Orbiting Dicta

On St. Stephen’s Day

The English call it “Boxing Day,” but here in glorious and holy Ireland, it is the Feast of St. Stephen.  Good King Wenceslaus notwithstanding, it’s an old Irish custom (in the West, anyway) for groups of boys to chase down a hapless wren on this day and after the poor thing has died of exhaustion or worse, it is paraded around on a twig and a string from door to door as the lads beg “a penny for to bury the wren.”  The rite has ancient pagan origins, apparently, although a Christian tint was added with the legend that it was a wren who betrayed St. Stephen to his persecutors.

You can check it out at http://www.from-ireland.net/custetc/wrenboys.htm.  There are picture at this one: http://www.dingle-peninsula.ie/wren.html

There are no Wren Boys around here, although I heard the sound of shotguns early this morning as hungry hunters went searching for pheasants.  With the economy in the shape it’s in, having a plump pheasant or partridge on the table would be a blessing for many. (I haven’t seen any pheasants yet, but I espied a fat bunny at the bottom of the garden yesterday.  He’d better be careful!  Roast rabbit is also not to be despised by the famished.)  I confess to having had a tiny bite of partridge myself yesterday.  A friend shot one in the forest and his wife cooked it up all proper like for Christmas dinner yesterday. It was excellent — gamier than chicken, but milder than goose.  Much like pheasant or quail, from the wee wigeon I sampled. Even vegetarians get curious now and then.)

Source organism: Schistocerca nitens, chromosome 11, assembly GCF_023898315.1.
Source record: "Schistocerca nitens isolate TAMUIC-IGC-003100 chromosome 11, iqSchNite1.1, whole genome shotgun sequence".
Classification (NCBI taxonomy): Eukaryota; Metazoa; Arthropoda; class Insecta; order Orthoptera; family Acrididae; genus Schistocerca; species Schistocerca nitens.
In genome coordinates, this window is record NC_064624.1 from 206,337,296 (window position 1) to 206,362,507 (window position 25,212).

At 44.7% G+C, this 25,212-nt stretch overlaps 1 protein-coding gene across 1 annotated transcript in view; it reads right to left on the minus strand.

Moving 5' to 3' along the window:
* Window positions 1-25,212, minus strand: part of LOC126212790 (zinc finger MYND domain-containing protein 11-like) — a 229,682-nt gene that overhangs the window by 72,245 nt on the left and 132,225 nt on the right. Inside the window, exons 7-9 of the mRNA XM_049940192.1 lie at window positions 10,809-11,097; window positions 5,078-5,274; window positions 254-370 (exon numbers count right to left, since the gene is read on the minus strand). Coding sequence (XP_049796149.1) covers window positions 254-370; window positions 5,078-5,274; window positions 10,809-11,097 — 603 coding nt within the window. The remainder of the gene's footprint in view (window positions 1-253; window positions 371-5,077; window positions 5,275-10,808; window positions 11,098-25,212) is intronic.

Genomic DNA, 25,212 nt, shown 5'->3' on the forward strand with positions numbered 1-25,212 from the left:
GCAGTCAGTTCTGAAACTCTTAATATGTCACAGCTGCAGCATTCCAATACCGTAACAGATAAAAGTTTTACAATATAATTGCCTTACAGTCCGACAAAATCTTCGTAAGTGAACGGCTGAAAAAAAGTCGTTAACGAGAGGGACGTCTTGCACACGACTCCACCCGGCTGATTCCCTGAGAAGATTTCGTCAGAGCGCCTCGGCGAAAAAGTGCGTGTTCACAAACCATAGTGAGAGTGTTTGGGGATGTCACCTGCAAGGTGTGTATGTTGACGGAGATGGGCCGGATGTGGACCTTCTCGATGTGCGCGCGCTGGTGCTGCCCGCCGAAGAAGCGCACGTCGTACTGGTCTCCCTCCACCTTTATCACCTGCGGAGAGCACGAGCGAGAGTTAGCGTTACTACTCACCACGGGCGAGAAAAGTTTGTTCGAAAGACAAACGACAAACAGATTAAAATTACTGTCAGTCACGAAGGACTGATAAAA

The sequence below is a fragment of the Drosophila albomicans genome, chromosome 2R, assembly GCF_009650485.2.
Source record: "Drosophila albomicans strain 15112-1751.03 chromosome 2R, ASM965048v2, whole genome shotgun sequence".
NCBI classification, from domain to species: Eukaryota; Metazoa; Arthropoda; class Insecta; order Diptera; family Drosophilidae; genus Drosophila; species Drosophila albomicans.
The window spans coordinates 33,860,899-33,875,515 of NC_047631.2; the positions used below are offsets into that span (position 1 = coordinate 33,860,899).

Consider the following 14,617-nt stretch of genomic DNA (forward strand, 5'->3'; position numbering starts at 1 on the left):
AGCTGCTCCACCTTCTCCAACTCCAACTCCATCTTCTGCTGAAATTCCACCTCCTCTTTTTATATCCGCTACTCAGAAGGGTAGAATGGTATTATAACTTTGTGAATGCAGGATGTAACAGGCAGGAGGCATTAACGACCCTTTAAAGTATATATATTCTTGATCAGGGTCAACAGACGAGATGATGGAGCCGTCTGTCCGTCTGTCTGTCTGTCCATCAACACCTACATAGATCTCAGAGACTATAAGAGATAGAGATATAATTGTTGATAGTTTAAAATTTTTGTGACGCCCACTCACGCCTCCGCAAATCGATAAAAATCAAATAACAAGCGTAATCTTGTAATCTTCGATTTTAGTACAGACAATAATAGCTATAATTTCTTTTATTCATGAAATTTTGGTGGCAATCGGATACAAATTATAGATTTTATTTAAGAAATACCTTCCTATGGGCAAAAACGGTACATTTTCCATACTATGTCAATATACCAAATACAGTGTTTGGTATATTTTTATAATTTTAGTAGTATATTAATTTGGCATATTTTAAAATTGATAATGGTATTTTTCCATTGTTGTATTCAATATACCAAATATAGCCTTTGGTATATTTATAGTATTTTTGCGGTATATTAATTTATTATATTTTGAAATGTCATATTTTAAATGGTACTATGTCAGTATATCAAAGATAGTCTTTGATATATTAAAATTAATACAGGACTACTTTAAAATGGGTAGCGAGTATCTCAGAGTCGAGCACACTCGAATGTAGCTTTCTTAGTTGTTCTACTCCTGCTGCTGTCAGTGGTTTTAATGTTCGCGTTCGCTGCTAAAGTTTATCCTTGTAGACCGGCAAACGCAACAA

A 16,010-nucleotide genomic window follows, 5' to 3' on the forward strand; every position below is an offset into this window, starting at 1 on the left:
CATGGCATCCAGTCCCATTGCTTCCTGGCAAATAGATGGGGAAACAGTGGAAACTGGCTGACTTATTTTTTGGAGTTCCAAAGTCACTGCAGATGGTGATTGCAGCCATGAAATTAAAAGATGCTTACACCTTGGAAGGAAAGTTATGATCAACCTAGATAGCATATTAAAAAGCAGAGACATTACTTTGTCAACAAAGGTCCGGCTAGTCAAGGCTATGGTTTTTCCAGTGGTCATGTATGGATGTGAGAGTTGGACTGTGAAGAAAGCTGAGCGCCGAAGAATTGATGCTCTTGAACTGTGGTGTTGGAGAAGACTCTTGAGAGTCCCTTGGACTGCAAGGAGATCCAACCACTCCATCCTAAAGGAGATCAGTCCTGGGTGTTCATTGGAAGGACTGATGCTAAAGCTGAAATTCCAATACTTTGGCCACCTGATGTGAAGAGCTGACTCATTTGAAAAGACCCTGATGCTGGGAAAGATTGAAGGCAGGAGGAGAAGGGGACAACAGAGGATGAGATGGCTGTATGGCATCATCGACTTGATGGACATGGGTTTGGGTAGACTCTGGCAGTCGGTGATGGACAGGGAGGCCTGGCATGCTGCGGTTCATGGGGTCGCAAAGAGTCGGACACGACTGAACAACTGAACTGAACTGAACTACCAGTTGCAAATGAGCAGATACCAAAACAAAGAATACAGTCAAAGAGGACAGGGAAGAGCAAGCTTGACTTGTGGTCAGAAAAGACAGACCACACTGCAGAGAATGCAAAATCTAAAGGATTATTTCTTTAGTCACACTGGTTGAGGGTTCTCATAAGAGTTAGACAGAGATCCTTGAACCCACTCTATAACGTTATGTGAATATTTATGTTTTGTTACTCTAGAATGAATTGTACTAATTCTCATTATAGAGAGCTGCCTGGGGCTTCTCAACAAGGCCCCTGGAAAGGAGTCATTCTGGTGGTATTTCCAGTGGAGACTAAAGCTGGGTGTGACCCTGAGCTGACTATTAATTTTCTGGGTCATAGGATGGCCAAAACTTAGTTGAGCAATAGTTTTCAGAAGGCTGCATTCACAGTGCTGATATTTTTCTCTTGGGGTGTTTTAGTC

The sun came out a while ago, and the morning is a pleasant 55 F. or so.  Almost warm enough to hang out some wash. I’m now listening to the Chieftain’s album, “The Bells of Dublin.”  It’s amazingly good after all these years.  (And it sports the “St. Stephen’s Day Massacre” on it, all about “Wran boys” and the like, especially my favorite, the Wexford Carol.)

May your hearts and homes be blessed with the spirit of Christmas now and throughout the New Year!

Remember, if some young lads covered in straw beg a penny to bury the wren, be generous.  Nowadays it goes to charity!